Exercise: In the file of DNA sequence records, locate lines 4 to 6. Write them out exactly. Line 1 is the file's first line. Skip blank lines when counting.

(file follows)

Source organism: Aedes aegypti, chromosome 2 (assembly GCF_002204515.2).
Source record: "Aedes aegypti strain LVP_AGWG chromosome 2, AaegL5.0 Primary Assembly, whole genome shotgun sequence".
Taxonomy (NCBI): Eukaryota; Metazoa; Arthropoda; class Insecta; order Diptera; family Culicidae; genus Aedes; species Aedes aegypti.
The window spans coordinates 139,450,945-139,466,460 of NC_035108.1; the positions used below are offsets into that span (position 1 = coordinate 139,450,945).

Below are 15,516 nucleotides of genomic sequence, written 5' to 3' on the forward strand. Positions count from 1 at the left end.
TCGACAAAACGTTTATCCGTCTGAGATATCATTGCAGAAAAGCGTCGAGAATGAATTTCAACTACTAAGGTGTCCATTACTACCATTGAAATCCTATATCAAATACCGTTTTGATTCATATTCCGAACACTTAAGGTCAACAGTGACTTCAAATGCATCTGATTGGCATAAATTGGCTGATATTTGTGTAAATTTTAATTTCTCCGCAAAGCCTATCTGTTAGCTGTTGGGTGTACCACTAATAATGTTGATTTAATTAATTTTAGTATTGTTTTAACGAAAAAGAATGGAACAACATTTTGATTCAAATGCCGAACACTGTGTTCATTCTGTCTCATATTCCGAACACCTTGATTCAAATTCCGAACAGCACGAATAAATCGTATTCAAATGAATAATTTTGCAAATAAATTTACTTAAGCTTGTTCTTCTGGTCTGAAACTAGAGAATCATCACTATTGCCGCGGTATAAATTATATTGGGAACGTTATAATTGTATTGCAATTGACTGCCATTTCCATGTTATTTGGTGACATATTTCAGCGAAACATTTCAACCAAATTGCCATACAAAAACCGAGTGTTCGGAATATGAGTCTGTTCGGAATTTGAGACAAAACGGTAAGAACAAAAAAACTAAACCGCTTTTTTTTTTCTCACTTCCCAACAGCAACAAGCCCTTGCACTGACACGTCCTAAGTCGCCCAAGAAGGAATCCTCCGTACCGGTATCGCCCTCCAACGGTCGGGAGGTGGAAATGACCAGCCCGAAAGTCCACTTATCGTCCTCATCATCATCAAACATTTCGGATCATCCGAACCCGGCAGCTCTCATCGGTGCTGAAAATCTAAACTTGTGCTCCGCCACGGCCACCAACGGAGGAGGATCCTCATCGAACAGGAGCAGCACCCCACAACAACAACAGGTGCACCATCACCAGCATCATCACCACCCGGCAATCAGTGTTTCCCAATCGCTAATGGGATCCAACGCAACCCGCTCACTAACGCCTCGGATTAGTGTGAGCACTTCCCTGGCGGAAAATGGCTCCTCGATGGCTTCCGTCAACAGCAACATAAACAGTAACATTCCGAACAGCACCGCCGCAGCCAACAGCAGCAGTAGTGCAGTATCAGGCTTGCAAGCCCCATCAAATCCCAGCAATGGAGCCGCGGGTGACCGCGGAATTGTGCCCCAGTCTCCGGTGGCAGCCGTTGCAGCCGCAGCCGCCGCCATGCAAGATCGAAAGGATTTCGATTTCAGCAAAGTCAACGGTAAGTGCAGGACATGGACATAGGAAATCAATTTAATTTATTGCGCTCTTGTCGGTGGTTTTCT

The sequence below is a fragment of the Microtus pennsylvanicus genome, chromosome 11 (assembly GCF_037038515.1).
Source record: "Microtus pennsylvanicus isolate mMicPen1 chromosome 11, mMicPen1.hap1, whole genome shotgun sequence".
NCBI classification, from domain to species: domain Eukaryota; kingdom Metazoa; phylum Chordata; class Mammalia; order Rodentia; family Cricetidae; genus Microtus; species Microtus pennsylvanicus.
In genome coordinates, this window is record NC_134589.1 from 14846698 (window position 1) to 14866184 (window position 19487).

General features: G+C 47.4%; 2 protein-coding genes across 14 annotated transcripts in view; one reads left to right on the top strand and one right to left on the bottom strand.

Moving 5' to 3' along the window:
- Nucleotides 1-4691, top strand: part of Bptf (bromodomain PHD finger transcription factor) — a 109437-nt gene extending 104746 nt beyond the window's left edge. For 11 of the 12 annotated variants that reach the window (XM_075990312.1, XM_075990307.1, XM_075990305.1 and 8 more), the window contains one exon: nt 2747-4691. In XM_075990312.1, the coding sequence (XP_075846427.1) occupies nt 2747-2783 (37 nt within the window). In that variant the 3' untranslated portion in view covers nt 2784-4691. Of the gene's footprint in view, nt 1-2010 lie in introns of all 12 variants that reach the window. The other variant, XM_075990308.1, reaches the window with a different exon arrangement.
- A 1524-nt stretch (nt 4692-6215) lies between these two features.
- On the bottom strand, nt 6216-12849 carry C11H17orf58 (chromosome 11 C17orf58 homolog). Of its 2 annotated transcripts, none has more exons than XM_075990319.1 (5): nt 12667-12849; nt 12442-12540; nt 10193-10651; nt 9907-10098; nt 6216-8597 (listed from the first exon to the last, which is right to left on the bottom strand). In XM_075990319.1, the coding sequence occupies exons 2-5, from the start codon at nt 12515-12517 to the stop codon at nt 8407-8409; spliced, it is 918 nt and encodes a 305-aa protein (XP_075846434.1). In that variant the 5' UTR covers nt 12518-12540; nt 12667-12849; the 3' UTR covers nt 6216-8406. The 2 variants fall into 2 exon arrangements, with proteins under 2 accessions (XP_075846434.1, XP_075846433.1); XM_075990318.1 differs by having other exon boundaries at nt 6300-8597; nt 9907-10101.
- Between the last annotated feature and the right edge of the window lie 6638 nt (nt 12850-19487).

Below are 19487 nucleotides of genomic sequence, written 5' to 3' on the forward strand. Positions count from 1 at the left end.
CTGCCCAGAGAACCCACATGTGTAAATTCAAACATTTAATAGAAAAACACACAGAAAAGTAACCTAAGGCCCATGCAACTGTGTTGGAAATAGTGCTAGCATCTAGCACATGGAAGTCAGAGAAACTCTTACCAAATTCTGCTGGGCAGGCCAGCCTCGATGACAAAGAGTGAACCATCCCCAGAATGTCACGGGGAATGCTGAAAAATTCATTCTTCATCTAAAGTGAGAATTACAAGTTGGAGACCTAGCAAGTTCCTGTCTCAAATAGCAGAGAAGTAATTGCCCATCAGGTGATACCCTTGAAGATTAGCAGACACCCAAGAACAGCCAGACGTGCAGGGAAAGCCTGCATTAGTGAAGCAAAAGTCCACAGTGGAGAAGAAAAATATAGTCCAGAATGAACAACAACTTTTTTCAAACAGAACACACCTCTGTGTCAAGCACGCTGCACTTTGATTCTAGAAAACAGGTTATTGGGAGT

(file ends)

The window spans coordinates 139,450,945-139,466,460 of NC_035108.1; the positions used below are offsets into that span (position 1 = coordinate 139,450,945).

Below are 15,516 nucleotides of genomic sequence, written 5' to 3' on the forward strand. Positions count from 1 at the left end.
TCGACAAAACGTTTATCCGTCTGAGATATCATTGCAGAAAAGCGTCGAGAATGAATTTCAACTACTAAGGTGTCCATTACTACCATTGAAATCCTATATCAAATACCGTTTTGATTCATATTCCGAACACTTAAGGTCAACAGTGACTTCAAATGCATCTGATTGGCATAAATTGGCTGATATTTGTGTAAATTTTAATTTCTCCGCAAAGCCTATCTGTTAGCTGTTGGGTGTACCACTAATAATGTTGATTTAATTAATTTTAGTATTGTTTTAACGAAAAAGAATGGAACAACATTTTGATTCAAATGCCGAACACTGTGTTCATTCTGTCTCATATTCCGAACACCTTGATTCAAATTCCGAACAGCACGAATAAATCGTATTCAAATGAATAATTTTGCAAATAAATTTACTTAAGCTTGTTCTTCTGGTCTGAAACTAGAGAATCATCACTATTGCCGCGGTATAAATTATATTGGGAACGTTATAATTGTATTGCAATTGACTGCCATTTCCATGTTATTTGGTGACATATTTCAGCGAAACATTTCAACCAAATTGCCATACAAAAACCGAGTGTTCGGAATATGAGTCTGTTCGGAATTTGAGACAAAACGGTAAGAACAAAAAAACTAAACCGCTTTTTTTTTTCTCACTTCCCAACAGCAACAAGCCCTTGCACTGACACGTCCTAAGTCGCCCAAGAAGGAATCCTCCGTACCGGTATCGCCCTCCAACGGTCGGGAGGTGGAAATGACCAGCCCGAAAGTCCACTTATCGTCCTCATCATCATCAAACATTTCGGATCATCCGAACCCGGCAGCTCTCATCGGTGCTGAAAATCTAAACTTGTGCTCCGCCACGGCCACCAACGGAGGAGGATCCTCATCGAACAGGAGCAGCACCCCACAACAACAACAGGTGCACCATCACCAGCATCATCACCACCCGGCAATCAGTGTTTCCCAATCGCTAATGGGATCCAACGCAACCCGCTCACTAACGCCTCGGATTAGTGTGAGCACTTCCCTGGCGGAAAATGGCTCCTCGATGGCTTCCGTCAACAGCAACATAAACAGTAACATTCCGAACAGCACCGCCGCAGCCAACAGCAGCAGTAGTGCAGTATCAGGCTTGCAAGCCCCATCAAATCCCAGCAATGGAGCCGCGGGTGACCGCGGAATTGTGCCCCAGTCTCCGGTGGCAGCCGTTGCAGCCGCAGCCGCCGCCATGCAAGATCGAAAGGATTTCGATTTCAGCAAAGTCAACGGTAAGTGCAGGACATGGACATAGGAAATCAATTTAATTTATTGCGCTCTTGTCGGTGGTTTTCT